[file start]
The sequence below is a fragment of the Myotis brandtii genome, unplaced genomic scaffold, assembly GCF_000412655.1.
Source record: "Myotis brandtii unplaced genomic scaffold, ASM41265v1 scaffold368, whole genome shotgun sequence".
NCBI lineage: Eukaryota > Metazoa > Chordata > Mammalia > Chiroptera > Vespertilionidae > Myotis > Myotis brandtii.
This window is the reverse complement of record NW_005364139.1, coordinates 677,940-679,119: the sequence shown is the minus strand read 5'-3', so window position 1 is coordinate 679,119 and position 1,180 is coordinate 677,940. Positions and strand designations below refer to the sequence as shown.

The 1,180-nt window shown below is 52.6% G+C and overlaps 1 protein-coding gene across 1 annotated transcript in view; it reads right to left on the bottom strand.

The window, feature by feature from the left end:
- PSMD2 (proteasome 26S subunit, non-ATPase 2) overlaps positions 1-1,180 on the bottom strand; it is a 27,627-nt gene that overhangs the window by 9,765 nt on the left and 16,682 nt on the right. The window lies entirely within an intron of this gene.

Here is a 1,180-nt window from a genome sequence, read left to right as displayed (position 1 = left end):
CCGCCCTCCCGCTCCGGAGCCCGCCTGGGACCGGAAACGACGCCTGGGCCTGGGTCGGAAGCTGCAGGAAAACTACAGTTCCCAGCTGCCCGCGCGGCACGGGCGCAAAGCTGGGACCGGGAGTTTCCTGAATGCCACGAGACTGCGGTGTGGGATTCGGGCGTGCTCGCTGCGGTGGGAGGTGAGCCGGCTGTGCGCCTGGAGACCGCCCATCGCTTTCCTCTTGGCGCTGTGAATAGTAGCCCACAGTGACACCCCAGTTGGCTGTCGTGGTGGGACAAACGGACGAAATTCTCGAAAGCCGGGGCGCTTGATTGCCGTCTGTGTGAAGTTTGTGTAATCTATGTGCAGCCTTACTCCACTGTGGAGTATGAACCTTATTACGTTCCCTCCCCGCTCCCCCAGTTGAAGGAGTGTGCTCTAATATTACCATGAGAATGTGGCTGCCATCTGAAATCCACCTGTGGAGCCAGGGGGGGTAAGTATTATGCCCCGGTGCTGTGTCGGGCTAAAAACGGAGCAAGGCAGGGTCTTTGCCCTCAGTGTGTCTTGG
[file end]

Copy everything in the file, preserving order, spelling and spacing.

The sequence below is a fragment of the Myotis brandtii genome, unplaced genomic scaffold, assembly GCF_000412655.1.
Source record: "Myotis brandtii unplaced genomic scaffold, ASM41265v1 scaffold368, whole genome shotgun sequence".
NCBI lineage: Eukaryota > Metazoa > Chordata > Mammalia > Chiroptera > Vespertilionidae > Myotis > Myotis brandtii.
This window is the reverse complement of record NW_005364139.1, coordinates 677,940-679,119: the sequence shown is the minus strand read 5'-3', so window position 1 is coordinate 679,119 and position 1,180 is coordinate 677,940. Positions and strand designations below refer to the sequence as shown.

The 1,180-nt window shown below is 52.6% G+C and overlaps 1 protein-coding gene across 1 annotated transcript in view; it reads right to left on the bottom strand.

The window, feature by feature from the left end:
- PSMD2 (proteasome 26S subunit, non-ATPase 2) overlaps positions 1-1,180 on the bottom strand; it is a 27,627-nt gene that overhangs the window by 9,765 nt on the left and 16,682 nt on the right. The window lies entirely within an intron of this gene.

Here is a 1,180-nt window from a genome sequence, read left to right as displayed (position 1 = left end):
CCGCCCTCCCGCTCCGGAGCCCGCCTGGGACCGGAAACGACGCCTGGGCCTGGGTCGGAAGCTGCAGGAAAACTACAGTTCCCAGCTGCCCGCGCGGCACGGGCGCAAAGCTGGGACCGGGAGTTTCCTGAATGCCACGAGACTGCGGTGTGGGATTCGGGCGTGCTCGCTGCGGTGGGAGGTGAGCCGGCTGTGCGCCTGGAGACCGCCCATCGCTTTCCTCTTGGCGCTGTGAATAGTAGCCCACAGTGACACCCCAGTTGGCTGTCGTGGTGGGACAAACGGACGAAATTCTCGAAAGCCGGGGCGCTTGATTGCCGTCTGTGTGAAGTTTGTGTAATCTATGTGCAGCCTTACTCCACTGTGGAGTATGAACCTTATTACGTTCCCTCCCCGCTCCCCCAGTTGAAGGAGTGTGCTCTAATATTACCATGAGAATGTGGCTGCCATCTGAAATCCACCTGTGGAGCCAGGGGGGGTAAGTATTATGCCCCGGTGCTGTGTCGGGCTAAAAACGGAGCAAGGCAGGGTCTTTGCCCTCAGTGTGTCTTGG